As many as 30 civilians were killed in northern Nigeria Monday when Boko Haram militants attacked a market and then engaged in a gunfight with police. The incident could have a chilling effect on the willingness of locals to cooperate with authorities in the fight against the extremist Islamic sect.
Nigerian security forces have tightened security at a popular marketplace in the northeastern city of Maiduguri following an attack Monday by gunmen believed to be members of the extremist Islamic sect Boko Haram.
The Nigerian military says it killed eight militants in an ensuing shoot-out, though Boko Haram said Tuesday that none of their members were killed.
A Boko Haram spokesman, known as Abu Qaqa, told journalists by phone that the group attacked the market in revenge for market traders turning in a suspected Boko Haram member to authorities last week.
Medical sources and traders say as many as 30 civilians were also killed in the crossfire, though the Nigerian military denies there were any civilian casualties.
A trader in the market says that the militants attacked them with explosives and guns because market vendors helped capture one of their members last Thursday. Many innocent lives have been lost, he says, and they will not assist security forces in the future. He says they are calling on the government to salvage the situation because it is civilians who are on the receiving end of the violence now.
Senior Lecturer in Sociology at the University of Abuja, Abubakar Umar Kari, says Boko Haram has so far been successful in intimidating its opposition.
"The immediate effect is that ordinary people in Maiduguri and elsewhere are now going to be very, very afraid and very, very careful reporting the activities of the sect to the police because they can easily become targets," he said. "And security forces can do very little to protect them, even informants and other good Nigerians who are sick and tired of the activities of the sect."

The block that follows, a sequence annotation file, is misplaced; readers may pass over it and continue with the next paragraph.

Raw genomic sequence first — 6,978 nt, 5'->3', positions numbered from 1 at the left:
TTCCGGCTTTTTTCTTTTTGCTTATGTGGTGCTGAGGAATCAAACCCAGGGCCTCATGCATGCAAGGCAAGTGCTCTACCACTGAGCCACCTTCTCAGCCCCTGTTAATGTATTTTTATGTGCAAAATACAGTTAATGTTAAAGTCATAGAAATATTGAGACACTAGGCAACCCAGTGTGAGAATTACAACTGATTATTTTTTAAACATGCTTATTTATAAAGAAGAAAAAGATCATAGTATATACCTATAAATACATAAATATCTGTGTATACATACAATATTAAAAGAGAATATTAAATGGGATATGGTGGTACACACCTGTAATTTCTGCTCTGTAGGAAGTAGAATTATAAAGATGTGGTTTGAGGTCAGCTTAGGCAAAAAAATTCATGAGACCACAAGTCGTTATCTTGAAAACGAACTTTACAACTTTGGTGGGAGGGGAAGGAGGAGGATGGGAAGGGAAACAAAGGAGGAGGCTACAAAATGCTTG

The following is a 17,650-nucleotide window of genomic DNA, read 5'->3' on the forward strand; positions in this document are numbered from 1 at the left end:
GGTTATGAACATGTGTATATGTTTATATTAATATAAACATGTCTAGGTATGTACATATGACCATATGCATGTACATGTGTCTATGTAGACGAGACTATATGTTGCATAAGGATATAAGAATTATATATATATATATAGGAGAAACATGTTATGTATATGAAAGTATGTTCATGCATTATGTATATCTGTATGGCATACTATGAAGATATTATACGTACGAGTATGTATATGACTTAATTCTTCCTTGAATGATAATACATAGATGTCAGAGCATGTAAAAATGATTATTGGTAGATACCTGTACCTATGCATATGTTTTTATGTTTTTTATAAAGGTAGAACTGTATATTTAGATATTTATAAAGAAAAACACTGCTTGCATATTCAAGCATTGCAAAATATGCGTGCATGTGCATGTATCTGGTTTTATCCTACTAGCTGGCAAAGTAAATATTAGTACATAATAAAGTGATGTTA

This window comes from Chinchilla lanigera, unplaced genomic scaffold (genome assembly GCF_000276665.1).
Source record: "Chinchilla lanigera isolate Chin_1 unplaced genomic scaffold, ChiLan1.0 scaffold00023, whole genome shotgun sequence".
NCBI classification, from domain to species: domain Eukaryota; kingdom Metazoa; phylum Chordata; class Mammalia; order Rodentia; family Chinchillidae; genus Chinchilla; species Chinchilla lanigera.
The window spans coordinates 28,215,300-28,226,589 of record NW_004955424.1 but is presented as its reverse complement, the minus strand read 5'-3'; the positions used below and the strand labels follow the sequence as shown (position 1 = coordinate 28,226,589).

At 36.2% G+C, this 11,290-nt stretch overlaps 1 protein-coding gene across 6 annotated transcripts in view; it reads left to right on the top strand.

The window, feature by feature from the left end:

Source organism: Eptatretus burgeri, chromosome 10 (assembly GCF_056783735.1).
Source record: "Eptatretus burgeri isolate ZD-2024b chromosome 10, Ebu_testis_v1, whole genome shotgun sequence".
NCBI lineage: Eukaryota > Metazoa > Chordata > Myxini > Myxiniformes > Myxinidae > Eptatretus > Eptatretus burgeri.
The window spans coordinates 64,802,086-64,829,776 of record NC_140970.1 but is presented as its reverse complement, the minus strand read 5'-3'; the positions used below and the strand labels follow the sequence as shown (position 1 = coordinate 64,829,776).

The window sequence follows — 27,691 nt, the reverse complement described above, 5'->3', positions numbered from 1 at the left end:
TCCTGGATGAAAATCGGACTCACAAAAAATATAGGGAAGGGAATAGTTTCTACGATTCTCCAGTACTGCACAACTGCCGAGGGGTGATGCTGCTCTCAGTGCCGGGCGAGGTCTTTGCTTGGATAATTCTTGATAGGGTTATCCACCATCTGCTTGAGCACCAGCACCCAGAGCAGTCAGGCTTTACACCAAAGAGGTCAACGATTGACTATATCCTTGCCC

The incident, he said, also reinforces existing mistrust between local residents and security forces.
"I don't know whether it is part of their training or because they do not follow rules of engagement," he added. "Nigerian security forces simply shoot indiscriminately whenever they are having a confrontation with armed groups."
A Nigeria researcher for Human Rights Watch, Eric Gutchuss, has been investigating abuses by security forces in response to Boko Haram attacks, including the raiding of communities and burning of homes suspected of harboring Boko Haram militants.
"The residents are in a tough position because they face threats from both sides," said Gutchuss. "One is from Boko Haram and the other is from the security forces. That is the key - for Nigerian security forces to scrumptiously adhere to human rights standards in response to these attacks because if not, that is exactly what these types of groups use, they use the abuses within communities or against suspected members as a recruitment tool and to justify further attacks. For the security services to be successful, they need the cooperation of the communities."
Boko Haram wages almost daily attacks in the country's north against military and police targets, as well as churches and mosques. The central government in Abuja has struggled to control the security threat.
The group's name in the Hausa language means "Western education is a sin." It seeks to undermine state authority and calls for the stricter application of sharia, or Islamic law, in northern Nigeria.
HRW's Gutchuss says the activities of Boko Haram are, in part, a response to widespread corruption and impunity on the part of security forces and government elites.
Many argue that dialogue, and not military force, is needed to end the violence. However Boko Haram said told Tuesday that it would not enter into mediation until all of their arrested members have been released unconditionally.